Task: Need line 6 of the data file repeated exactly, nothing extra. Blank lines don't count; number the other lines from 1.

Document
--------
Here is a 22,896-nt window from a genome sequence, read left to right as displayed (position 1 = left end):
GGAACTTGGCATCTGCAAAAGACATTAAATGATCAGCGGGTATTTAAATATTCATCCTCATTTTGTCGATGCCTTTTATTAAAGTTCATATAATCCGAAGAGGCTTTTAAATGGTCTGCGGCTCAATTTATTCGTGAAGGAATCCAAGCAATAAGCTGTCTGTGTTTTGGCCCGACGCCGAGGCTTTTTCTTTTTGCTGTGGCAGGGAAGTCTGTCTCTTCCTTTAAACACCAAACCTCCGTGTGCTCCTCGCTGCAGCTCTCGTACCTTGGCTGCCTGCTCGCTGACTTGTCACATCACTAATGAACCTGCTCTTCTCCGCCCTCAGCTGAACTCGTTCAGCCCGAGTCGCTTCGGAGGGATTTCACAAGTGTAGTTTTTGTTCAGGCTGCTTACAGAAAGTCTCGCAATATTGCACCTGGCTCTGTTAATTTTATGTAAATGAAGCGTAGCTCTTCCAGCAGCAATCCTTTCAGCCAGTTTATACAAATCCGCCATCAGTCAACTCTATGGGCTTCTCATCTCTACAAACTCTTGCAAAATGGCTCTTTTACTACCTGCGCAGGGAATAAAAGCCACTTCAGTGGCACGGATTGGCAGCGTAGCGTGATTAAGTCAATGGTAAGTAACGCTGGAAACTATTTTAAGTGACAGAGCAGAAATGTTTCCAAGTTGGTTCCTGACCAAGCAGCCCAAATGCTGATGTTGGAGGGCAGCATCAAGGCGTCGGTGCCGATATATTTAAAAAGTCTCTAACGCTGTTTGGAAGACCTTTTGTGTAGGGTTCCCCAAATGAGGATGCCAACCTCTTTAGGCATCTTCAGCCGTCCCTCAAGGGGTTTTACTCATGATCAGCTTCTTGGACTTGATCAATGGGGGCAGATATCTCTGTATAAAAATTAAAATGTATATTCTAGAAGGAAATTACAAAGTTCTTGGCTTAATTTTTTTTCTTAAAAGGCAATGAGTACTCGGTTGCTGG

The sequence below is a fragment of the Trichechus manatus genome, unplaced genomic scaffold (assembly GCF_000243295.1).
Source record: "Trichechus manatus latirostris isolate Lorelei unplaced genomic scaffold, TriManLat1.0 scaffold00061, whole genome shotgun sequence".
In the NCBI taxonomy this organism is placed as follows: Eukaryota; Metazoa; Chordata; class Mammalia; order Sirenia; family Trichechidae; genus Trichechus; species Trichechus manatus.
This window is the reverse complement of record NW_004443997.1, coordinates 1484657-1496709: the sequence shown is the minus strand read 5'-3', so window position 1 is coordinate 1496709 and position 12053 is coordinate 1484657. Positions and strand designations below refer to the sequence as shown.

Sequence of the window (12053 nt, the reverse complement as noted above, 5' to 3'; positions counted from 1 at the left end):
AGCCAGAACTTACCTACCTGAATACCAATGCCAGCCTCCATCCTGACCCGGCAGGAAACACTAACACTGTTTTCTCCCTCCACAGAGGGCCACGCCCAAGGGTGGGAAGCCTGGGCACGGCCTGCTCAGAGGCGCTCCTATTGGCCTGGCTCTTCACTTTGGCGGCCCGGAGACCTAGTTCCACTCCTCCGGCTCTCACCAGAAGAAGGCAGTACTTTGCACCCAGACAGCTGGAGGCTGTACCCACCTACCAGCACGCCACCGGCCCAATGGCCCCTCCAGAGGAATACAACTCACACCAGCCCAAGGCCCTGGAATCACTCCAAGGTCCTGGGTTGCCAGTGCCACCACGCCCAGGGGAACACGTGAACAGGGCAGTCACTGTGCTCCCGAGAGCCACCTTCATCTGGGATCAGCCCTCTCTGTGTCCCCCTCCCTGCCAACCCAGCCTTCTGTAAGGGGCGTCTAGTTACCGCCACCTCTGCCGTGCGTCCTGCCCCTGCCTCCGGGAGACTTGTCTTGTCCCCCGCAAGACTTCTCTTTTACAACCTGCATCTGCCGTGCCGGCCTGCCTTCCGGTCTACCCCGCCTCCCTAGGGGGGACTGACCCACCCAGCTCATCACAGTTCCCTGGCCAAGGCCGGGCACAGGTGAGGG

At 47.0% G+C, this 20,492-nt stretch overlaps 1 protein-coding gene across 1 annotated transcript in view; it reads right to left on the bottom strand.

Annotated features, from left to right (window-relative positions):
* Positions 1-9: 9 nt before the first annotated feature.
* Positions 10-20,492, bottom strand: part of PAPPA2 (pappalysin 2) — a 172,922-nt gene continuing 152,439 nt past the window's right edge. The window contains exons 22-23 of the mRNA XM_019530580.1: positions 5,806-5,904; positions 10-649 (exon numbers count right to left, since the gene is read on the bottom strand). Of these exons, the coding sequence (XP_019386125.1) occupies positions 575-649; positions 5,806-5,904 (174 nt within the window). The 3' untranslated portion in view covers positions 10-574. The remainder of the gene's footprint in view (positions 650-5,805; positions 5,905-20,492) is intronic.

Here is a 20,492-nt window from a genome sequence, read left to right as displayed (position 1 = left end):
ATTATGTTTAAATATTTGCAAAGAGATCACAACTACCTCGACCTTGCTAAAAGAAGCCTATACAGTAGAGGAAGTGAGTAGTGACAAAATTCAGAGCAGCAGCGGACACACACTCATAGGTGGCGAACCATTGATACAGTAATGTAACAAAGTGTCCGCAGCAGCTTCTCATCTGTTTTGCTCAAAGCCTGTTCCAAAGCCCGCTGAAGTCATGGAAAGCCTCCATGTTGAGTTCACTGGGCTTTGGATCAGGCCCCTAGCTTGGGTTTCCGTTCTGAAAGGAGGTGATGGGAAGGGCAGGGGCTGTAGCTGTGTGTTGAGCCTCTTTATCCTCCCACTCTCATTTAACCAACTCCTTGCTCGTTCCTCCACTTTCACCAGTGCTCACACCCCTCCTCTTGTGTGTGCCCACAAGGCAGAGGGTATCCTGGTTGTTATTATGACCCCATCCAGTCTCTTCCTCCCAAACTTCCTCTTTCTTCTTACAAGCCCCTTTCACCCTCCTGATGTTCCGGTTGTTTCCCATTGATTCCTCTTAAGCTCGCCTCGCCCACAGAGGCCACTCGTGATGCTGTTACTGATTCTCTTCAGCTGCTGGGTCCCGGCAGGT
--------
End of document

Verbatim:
This window is the reverse complement of record NW_004443997.1, coordinates 1484657-1496709: the sequence shown is the minus strand read 5'-3', so window position 1 is coordinate 1496709 and position 12053 is coordinate 1484657. Positions and strand designations below refer to the sequence as shown.